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Week in Review: Broken Record


At 12-20, the Minnesota Twins' busted record reflects a broken team. Meanwhile, their endless string of lapses, failures to execute, and late-game meltdowns are making this utterly deflating season feel like a broken record, repeatedly playing the same sad notes.

Weekly Snapshot: Mon, 5/3 through Sun, 5/9

***

Record Last Week: 2-4 (Overall: 12-20)

Run Differential Last Week: -5 (Overall: -2)

Standing: 4th Place in AL Central (7.0 GB)

 

Last Week's Game Recaps:

 

Game 27 | MIN 6, TEX 5: Strong Defense and Kirilloff Power Twins

Game 28 | TEX 6, MIN 3: Bullpen Gives Away Late Lead Once Again

Game 29 | TEX 3, MIN 1: Twins Go 0-for-9 with RISP as Bats Sleep

Game 30 | TEX 4, MIN 3: Another Blown Lead and Extra-Inning Loss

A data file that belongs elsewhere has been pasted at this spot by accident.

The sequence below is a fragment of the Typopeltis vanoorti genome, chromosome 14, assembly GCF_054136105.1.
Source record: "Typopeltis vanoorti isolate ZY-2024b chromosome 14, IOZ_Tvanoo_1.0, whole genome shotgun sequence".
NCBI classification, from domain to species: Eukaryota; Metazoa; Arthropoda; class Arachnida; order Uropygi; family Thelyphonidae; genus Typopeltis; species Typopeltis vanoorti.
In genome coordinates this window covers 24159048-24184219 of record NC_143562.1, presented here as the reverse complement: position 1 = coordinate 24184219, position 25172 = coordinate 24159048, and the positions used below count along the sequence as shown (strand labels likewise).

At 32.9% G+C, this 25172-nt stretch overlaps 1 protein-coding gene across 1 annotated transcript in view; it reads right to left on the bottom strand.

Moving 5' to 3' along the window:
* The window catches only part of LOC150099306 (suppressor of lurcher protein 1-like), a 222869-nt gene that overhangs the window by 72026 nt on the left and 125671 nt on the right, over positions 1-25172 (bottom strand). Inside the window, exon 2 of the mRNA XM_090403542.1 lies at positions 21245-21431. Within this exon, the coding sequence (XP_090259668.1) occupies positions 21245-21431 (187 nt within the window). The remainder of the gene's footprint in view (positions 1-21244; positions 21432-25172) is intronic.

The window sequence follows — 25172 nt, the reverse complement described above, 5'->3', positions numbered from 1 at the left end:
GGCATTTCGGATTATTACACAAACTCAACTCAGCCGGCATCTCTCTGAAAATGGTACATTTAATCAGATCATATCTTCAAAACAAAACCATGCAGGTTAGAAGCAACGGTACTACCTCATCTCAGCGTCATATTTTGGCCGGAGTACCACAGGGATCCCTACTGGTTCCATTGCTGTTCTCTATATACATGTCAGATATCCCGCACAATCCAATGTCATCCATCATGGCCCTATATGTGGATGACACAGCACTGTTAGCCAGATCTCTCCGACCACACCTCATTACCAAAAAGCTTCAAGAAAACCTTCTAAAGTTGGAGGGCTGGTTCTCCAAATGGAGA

Game 31 | MIN 7, DET 3: Bats Awaken Against Detroit's Relievers

Game 32 | DET 7, MIN 3: In Unpredictable Twist, Bullpen Implodes

 

NEWS & NOTES

 

There were a ton of moves in the past week, most of them brought on by unfortunate events. Before we dive into the in-game highlights and lowlights, let's run through all the turnover this roster has experienced over the past seven days.

  • The week started with Randy Dobnak being optioned to Triple-A, just in time for the start of the minor-league season. Dobnak had earned the demotion on merit, with an 8.16 ERA through seven appearances, but this decision seems more aimed at getting him back on a starting regimen. So far so good: Dobnak hurled four scoreless innings with five strikeouts in his debut for the Saints. The rotation may need him soon.
  • Called up to replace Dobnak on the roster was Brandon Waddell, who went on to have an unbelievably disastrous second stint with the Twins. He pitched on Monday and Tuesday, allowing six runs (5 ER) while recording three totals outs. Waddell was subsequently optioned and designated for assignment; he was claimed Sunday by the Orioles. So much for that once-promising experiment.